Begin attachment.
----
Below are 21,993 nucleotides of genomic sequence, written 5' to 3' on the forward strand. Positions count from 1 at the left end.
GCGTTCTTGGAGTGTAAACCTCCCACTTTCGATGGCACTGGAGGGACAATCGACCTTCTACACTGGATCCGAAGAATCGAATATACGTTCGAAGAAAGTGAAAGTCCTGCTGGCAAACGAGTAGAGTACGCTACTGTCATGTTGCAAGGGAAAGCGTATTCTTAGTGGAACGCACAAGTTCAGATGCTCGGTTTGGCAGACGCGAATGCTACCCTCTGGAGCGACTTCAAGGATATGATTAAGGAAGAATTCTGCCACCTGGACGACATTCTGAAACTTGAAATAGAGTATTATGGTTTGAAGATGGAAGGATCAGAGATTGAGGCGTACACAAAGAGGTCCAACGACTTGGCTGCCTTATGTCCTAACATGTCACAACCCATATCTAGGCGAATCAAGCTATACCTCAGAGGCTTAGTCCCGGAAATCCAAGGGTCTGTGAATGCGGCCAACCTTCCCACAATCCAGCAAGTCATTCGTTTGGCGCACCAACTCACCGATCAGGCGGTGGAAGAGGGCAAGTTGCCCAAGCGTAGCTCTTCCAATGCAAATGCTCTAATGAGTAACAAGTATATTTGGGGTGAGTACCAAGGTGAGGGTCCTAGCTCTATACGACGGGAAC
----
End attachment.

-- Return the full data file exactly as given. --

Below are 21,993 nucleotides of genomic sequence, written 5' to 3' on the forward strand. Positions count from 1 at the left end.
GCGTTCTTGGAGTGTAAACCTCCCACTTTCGATGGCACTGGAGGGACAATCGACCTTCTACACTGGATCCGAAGAATCGAATATACGTTCGAAGAAAGTGAAAGTCCTGCTGGCAAACGAGTAGAGTACGCTACTGTCATGTTGCAAGGGAAAGCGTATTCTTAGTGGAACGCACAAGTTCAGATGCTCGGTTTGGCAGACGCGAATGCTACCCTCTGGAGCGACTTCAAGGATATGATTAAGGAAGAATTCTGCCACCTGGACGACATTCTGAAACTTGAAATAGAGTATTATGGTTTGAAGATGGAAGGATCAGAGATTGAGGCGTACACAAAGAGGTCCAACGACTTGGCTGCCTTATGTCCTAACATGTCACAACCCATATCTAGGCGAATCAAGCTATACCTCAGAGGCTTAGTCCCGGAAATCCAAGGGTCTGTGAATGCGGCCAACCTTCCCACAATCCAGCAAGTCATTCGTTTGGCGCACCAACTCACCGATCAGGCGGTGGAAGAGGGCAAGTTGCCCAAGCGTAGCTCTTCCAATGCAAATGCTCTAATGAGTAACAAGTATATTTGGGGTGAGTACCAAGGTGAGGGTCCTAGCTCTATACGACGGGAAC